A Soldier’s Christmas

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I had not planned on adding a post for today.  However, I read a FaceBook post by one of my long time friends and fraternity brothers this morning, and I came upstairs to my office to share it with all of you.

Phil Osborne has served our country for decades.  He has served in many difficult situations and advised some of the highest ranking officers in our nation.  I am very proud of all he has done for all of us.

I encourage you to enjoy every word.

Merry Christmas to all of you – and to all of our men and women who sacrifice so much so that we can remain free.

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“Thank You Sergeant”  by Phil Osborne:

 

Every Christmas Eve for over twenty years, I have quietly stopped for a minute at some point, and said quietly to myself, “Thank you sergeant.”

It was Christmas Eve, 1992. I was in Mogadishu, Somalia. My family was in San Antonio, and my youngest child was only 6 weeks old. I felt lonesome (among the hundreds around me), guilty for leaving my wife with a new born at home alone, and sorry for myself for being in this hell-hole armpit of a country on Christmas Eve…all rolled into one. And hot. It was always hot. Even at midnight, it was hot.

Around midnight, a big, burly Canadian Army sergeant walked by with a 10 gallon metal gas can. You could tell it was full by the way he was carrying it. He stopped where I was sitting and said “Captain, put your arm down in the can” as he unsnapped the lid to the gas can.

“I’m not putting my arm down a gas can” I told him! “Are you nuts?”

“Captain…it’s Christmas Eve. Trust me. Put your arm down the gas can.”

I did.

What I felt was a miracle. Ice! Where did he get ice? As I started to pull my arm back out, he said “Go down further and feel around.” Trusting him now, I put my arm down further into the can. There were, what felt like, cold cans in there! “Pull one out, sir.” I did. It was the frostiest, coldest, most beautiful Coke can I’d ever seen. The sergeant snapped the lid down quickly to keep the ice from melting.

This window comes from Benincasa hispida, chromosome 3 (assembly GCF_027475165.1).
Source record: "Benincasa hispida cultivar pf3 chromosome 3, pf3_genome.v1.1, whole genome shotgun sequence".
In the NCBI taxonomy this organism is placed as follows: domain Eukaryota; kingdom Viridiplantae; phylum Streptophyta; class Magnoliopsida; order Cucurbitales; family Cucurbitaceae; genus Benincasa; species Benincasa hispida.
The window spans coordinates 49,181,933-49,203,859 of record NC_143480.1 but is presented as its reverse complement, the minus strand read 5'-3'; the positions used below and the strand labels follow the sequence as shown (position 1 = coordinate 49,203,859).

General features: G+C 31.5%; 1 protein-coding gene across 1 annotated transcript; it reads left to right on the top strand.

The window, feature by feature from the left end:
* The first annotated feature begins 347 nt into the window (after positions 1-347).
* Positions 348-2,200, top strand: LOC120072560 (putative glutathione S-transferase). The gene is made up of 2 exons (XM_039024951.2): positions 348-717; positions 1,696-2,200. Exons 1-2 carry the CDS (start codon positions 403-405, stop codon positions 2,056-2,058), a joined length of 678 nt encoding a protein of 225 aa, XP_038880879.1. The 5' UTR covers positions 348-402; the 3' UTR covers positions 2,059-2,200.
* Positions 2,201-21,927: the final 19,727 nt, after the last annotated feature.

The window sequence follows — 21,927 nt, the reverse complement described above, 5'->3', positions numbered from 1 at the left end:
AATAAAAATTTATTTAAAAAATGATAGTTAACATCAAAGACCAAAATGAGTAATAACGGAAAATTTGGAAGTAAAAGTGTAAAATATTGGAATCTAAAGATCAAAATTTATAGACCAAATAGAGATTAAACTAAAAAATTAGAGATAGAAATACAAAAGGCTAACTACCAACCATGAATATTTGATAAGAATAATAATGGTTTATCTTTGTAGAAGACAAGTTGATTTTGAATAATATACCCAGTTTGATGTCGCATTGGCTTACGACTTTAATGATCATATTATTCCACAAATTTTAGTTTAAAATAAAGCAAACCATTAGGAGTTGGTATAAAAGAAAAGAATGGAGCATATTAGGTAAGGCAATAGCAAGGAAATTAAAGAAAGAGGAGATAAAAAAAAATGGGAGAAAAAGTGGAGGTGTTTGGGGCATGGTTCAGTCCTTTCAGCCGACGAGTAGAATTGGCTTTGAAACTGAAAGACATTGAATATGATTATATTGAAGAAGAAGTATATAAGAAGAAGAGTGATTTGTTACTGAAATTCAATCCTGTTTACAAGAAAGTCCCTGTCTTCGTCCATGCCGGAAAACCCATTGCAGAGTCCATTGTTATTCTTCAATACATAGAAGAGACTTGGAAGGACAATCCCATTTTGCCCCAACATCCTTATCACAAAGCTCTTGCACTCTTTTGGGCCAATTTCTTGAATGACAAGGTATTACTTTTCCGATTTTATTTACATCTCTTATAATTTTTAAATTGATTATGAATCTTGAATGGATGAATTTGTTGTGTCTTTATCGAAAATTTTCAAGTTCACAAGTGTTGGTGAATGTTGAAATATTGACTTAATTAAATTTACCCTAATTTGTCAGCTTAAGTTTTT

“You looked lonely, captain. It’s just a Coke…but Merry Christmas.” I asked him where he got the ice. He told me it was none of my business.

“Thank you, sergeant. I don’t know what to say.” “You don’t have to say anything more, sir. Merry Christmas.” And he walked off into the night.

I opened the Coke and savored every cold, small sip. I never saw the sergeant again. But I never forgot him, and what I learned that night:

– It’s not the amount of anything that matters, it’s how the gift was given that matters.
– That no matter where you are, someone is probably watching out for you in some way that you’ll never know.
– That even the smallest act, when done in kindness, can have a profound impact on a person’s life.
– That even in the midst of man-made hell, goodness can appear from the most unlikely places.

And that’s why, every Christmas Eve, I whisper to myself at some point, “Thank you, sergeant.” Merry Christmas.

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